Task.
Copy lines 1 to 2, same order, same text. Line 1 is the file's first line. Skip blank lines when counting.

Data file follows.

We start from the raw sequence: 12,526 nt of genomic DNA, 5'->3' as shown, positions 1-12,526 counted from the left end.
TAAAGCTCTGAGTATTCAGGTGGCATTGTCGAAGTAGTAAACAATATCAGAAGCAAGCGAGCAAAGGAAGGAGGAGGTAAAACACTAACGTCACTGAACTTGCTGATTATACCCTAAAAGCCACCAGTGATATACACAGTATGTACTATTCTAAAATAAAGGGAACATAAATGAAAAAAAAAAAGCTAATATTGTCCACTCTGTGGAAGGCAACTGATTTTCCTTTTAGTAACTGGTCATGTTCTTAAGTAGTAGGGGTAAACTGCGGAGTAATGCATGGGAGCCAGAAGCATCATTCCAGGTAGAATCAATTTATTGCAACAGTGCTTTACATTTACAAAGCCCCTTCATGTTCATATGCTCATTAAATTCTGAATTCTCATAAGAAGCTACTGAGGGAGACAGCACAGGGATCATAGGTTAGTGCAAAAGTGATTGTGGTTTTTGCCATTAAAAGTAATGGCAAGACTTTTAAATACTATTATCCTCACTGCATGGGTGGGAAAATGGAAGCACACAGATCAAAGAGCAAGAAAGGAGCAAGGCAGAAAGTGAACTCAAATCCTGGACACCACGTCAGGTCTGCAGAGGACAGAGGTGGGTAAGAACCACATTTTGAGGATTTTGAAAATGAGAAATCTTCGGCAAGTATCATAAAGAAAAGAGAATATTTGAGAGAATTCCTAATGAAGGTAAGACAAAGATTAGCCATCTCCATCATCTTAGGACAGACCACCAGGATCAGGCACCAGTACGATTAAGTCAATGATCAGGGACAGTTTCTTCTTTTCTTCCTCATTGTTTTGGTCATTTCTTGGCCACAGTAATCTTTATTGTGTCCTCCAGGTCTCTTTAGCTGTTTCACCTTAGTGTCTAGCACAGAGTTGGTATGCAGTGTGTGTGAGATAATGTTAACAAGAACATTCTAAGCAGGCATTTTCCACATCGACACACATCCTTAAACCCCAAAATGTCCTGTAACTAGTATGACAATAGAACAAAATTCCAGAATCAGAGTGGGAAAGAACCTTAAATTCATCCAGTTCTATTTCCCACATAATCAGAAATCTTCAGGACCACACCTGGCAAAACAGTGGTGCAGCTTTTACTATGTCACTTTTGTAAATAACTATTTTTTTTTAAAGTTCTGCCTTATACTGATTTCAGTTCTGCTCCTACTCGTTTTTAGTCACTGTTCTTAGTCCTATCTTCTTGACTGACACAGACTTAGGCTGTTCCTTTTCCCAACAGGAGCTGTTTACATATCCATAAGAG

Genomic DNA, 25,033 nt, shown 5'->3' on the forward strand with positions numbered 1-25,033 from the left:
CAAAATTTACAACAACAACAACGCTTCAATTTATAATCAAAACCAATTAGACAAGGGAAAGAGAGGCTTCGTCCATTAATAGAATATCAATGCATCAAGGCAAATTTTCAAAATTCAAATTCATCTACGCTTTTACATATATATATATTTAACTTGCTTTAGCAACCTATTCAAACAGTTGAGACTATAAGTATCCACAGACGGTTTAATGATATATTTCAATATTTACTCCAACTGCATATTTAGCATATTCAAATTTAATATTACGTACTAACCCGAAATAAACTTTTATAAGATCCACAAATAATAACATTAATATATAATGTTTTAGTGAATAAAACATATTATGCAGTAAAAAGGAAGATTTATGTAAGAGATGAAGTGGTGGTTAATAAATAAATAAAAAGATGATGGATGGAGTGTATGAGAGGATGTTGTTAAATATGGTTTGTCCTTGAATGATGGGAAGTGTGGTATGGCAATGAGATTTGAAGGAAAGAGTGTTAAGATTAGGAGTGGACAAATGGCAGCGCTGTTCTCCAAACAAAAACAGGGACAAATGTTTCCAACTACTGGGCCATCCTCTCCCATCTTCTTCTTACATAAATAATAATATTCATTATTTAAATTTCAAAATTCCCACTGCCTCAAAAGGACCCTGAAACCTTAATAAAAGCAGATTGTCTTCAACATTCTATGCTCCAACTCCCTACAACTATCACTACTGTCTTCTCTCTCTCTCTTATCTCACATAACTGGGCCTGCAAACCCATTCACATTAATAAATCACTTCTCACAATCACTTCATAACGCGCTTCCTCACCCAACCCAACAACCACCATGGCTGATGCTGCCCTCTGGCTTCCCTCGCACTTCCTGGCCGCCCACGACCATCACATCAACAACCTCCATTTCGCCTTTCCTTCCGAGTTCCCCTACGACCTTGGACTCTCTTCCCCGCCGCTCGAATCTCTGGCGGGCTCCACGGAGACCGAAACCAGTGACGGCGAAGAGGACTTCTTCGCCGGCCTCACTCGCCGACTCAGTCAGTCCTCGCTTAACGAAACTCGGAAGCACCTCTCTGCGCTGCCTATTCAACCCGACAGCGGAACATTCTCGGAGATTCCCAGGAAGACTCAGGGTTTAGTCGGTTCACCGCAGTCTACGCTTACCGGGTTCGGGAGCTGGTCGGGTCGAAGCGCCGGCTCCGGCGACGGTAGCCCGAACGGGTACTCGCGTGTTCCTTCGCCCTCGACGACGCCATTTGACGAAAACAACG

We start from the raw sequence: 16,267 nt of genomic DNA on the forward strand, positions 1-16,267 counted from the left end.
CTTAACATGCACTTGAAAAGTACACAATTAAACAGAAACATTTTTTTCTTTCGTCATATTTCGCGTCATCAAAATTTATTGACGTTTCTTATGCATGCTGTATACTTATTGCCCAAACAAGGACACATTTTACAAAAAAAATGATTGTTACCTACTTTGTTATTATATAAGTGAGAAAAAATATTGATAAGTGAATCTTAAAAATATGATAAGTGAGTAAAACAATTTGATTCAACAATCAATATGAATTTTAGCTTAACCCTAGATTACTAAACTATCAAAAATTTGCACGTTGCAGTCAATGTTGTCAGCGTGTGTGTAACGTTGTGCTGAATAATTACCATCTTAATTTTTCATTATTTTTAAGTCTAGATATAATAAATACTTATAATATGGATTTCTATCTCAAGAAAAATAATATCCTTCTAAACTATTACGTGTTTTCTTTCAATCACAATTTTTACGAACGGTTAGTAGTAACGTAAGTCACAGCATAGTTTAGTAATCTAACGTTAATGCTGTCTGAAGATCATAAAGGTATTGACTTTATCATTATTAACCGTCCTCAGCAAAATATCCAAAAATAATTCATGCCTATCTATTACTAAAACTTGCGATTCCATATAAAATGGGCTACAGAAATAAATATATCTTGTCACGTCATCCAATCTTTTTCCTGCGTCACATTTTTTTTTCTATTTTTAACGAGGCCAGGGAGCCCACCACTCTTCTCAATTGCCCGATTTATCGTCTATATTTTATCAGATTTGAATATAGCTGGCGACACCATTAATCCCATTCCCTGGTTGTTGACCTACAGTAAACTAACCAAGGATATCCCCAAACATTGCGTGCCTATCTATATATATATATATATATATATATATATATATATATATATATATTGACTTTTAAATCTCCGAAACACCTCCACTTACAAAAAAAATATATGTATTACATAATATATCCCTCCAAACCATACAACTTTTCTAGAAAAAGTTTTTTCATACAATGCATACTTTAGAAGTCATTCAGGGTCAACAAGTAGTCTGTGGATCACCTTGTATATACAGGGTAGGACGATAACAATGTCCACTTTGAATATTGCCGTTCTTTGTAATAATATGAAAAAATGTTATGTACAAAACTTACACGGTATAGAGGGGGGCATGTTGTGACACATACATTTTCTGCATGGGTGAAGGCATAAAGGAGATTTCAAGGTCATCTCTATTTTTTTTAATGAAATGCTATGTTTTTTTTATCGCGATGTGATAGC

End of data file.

We start from the raw sequence: 12,526 nt of genomic DNA, 5'->3' as shown, positions 1-12,526 counted from the left end.
TAAAGCTCTGAGTATTCAGGTGGCATTGTCGAAGTAGTAAACAATATCAGAAGCAAGCGAGCAAAGGAAGGAGGAGGTAAAACACTAACGTCACTGAACTTGCTGATTATACCCTAAAAGCCACCAGTGATATACACAGTATGTACTATTCTAAAATAAAGGGAACATAAATGAAAAAAAAAAAGCTAATATTGTCCACTCTGTGGAAGGCAACTGATTTTCCTTTTAGTAACTGGTCATGTTCTTAAGTAGTAGGGGTAAACTGCGGAGTAATGCATGGGAGCCAGAAGCATCATTCCAGGTAGAATCAATTTATTGCAACAGTGCTTTACATTTACAAAGCCCCTTCATGTTCATATGCTCATTAAATTCTGAATTCTCATAAGAAGCTACTGAGGGAGACAGCACAGGGATCATAGGTTAGTGCAAAAGTGATTGTGGTTTTTGCCATTAAAAGTAATGGCAAGACTTTTAAATACTATTATCCTCACTGCATGGGTGGGAAAATGGAAGCACACAGATCAAAGAGCAAGAAAGGAGCAAGGCAGAAAGTGAACTCAAATCCTGGACACCACGTCAGGTCTGCAGAGGACAGAGGTGGGTAAGAACCACATTTTGAGGATTTTGAAAATGAGAAATCTTCGGCAAGTATCATAAAGAAAAGAGAATATTTGAGAGAATTCCTAATGAAGGTAAGACAAAGATTAGCCATCTCCATCATCTTAGGACAGACCACCAGGATCAGGCACCAGTACGATTAAGTCAATGATCAGGGACAGTTTCTTCTTTTCTTCCTCATTGTTTTGGTCATTTCTTGGCCACAGTAATCTTTATTGTGTCCTCCAGGTCTCTTTAGCTGTTTCACCTTAGTGTCTAGCACAGAGTTGGTATGCAGTGTGTGTGAGATAATGTTAACAAGAACATTCTAAGCAGGCATTTTCCACATCGACACACATCCTTAAACCCCAAAATGTCCTGTAACTAGTATGACAATAGAACAAAATTCCAGAATCAGAGTGGGAAAGAACCTTAAATTCATCCAGTTCTATTTCCCACATAATCAGAAATCTTCAGGACCACACCTGGCAAAACAGTGGTGCAGCTTTTACTATGTCACTTTTGTAAATAACTATTTTTTTTTAAAGTTCTGCCTTATACTGATTTCAGTTCTGCTCCTACTCGTTTTTAGTCACTGTTCTTAGTCCTATCTTCTTGACTGACACAGACTTAGGCTGTTCCTTTTCCCAACAGGAGCTGTTTACATATCCATAAGAG